Sensory Evaluation

Sensory Evaluation

Food manufacturers and retailers often use sensory evaluation in order to help them to know what consumers think of their products. They may also carry it out to ensure that all the food produced by a production line is identical.

This testing may take place at various stages of the production process and may involve testing raw ingredients, after developing new dishes, after they have been modified or after they have been stored.

The food will be tested using organoleptic factors, meaning that they are using our different sense organs. Such as:

  • Texture (mouthfeel)
  • Taste or flavour
  • Appearance or colour
  • Smell or aroma

In order to ensure that sensory testing is considered to be 'fair', it is important that conditions are carefully controlled.

This will involve:

1. Sipping water between each sample to remove the taste of the previous food.

2. Using separate booths so that testers are not influenced by each other.

3. Labelling food with numbers or letters so that the tester does not recognise a brand name.

4. Having a well-lit room with the minimum of noise and smells.

5. Using clean cutlery and utensils for each sample.

6. Sometimes using blindfolds (blind-testing) so that the tester if not influenced by the appearance of the food.

7. Each sample of food being the same size.

8. Having a minimum of 6 testers.

Sensory Evaluation

Testers must not be:

  • Suffering from a condition, which would affect their taste (for example, smoking, a heavy cold, or taking strong medication).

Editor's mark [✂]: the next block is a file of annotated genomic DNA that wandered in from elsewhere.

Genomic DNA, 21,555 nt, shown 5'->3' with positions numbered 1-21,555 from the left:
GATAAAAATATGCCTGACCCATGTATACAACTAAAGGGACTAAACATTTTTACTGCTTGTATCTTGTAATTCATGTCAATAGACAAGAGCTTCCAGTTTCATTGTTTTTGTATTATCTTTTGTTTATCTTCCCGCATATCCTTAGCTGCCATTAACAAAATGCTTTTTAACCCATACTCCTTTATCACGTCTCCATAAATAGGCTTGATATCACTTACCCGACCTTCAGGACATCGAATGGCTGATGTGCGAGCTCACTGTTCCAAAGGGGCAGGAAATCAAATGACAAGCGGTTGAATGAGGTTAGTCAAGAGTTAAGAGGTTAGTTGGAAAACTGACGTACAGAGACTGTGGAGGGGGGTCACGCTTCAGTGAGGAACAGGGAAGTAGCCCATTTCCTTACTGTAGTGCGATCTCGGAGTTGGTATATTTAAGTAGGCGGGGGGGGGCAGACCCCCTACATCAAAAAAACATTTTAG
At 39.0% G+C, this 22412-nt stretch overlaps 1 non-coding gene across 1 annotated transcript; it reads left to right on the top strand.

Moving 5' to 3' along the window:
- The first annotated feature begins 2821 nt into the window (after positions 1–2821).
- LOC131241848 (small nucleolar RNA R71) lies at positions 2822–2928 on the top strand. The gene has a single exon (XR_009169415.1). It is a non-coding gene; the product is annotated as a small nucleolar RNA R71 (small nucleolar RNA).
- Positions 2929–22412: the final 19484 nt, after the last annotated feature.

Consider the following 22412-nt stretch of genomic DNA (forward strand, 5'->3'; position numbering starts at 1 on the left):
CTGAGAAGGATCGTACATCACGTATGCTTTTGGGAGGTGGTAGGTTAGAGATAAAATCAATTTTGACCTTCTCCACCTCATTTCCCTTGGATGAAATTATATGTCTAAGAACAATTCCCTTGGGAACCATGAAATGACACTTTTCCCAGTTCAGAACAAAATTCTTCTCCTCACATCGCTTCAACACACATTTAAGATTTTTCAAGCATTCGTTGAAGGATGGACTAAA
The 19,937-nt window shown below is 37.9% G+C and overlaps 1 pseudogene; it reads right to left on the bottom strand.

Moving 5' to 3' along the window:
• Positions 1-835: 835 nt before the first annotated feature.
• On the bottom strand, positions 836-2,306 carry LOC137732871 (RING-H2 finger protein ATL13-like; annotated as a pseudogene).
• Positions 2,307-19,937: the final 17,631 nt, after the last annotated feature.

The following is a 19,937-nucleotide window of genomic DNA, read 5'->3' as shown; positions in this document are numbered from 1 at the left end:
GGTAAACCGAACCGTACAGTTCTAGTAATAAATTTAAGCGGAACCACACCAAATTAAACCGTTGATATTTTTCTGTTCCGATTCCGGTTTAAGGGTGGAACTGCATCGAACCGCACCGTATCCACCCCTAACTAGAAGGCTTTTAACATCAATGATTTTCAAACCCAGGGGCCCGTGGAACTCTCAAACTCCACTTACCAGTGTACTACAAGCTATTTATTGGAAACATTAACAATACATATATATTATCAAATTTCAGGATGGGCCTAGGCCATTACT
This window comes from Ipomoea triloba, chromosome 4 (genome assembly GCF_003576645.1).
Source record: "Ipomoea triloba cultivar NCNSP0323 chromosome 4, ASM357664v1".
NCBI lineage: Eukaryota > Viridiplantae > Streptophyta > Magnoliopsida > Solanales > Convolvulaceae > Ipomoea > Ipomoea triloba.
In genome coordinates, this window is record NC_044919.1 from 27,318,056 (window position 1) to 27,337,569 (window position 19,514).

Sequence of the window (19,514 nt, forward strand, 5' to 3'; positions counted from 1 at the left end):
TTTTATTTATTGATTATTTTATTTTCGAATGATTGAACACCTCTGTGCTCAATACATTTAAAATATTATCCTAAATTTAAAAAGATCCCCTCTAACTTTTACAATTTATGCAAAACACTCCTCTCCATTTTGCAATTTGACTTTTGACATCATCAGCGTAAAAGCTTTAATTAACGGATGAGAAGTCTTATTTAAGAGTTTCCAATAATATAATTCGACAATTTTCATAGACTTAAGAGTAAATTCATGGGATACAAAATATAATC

• Allergic to foods or ingredients.
Sensory Evaluation

1. Difference or Discrimination Tests

Two or more samples are compared at a time in order to find out if there is a difference between them.

Paired comparison tests: Pairs of food samples are tested and testers are asked to say if there is a difference between them in relation to a particular characteristic, such as saltiness or crunchiness.

Triangle tests: Three samples are presented to testers, but two of them are identical. The testers are asked to identify the 'odd one out'. This test is useful for comparing different brands of the same product (for example, tomato ketchup) or for ensuring that all batches from a production run are identical.

2. Grading Tests

Food samples will be tasted and then placed in order to reflect a particular characteristic - for example, sweetness, or a personal preference.

A Hedonic Scale is a very simple way of recording what a tester thinks of a product?

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Testers are asked to tick underneath the face which best describes how they feel about the product.

Rating tests: Testers rate a product using either a 5, 7 or 9 point scale.

For example:

1. Extremely wet

2. Very wet

3. Moderately wet

4. Slightly wet

5. Neither wet or dry

6. Slightly dry

7. Moderately dry

8. Very dry

9. Extremely dry

Ranking tests: Samples that are coded are given to a tester in a random order. Testers are asked to rank the samples in order of preference using codes or symbols rather than numbers. A minimum of 10 testers are needed to produce results, which are both reliable and informative.

3. Profiles

A star with 8 points is labelled with words which describe some sensory characteristics of a product. A tester is then asked to place the food sample on a scale of 1 to 5 for each characteristic. These results are then plotted onto the star. It is possible to compare similar products - for instance, two types of biscuits or fruits - by plotting them on the same star profile.

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Test yourself with the following interaction...

Drag the words in the yellow panels into the corresponding gaps so that they describe the three different foods. Mark your answer to see how you got on:

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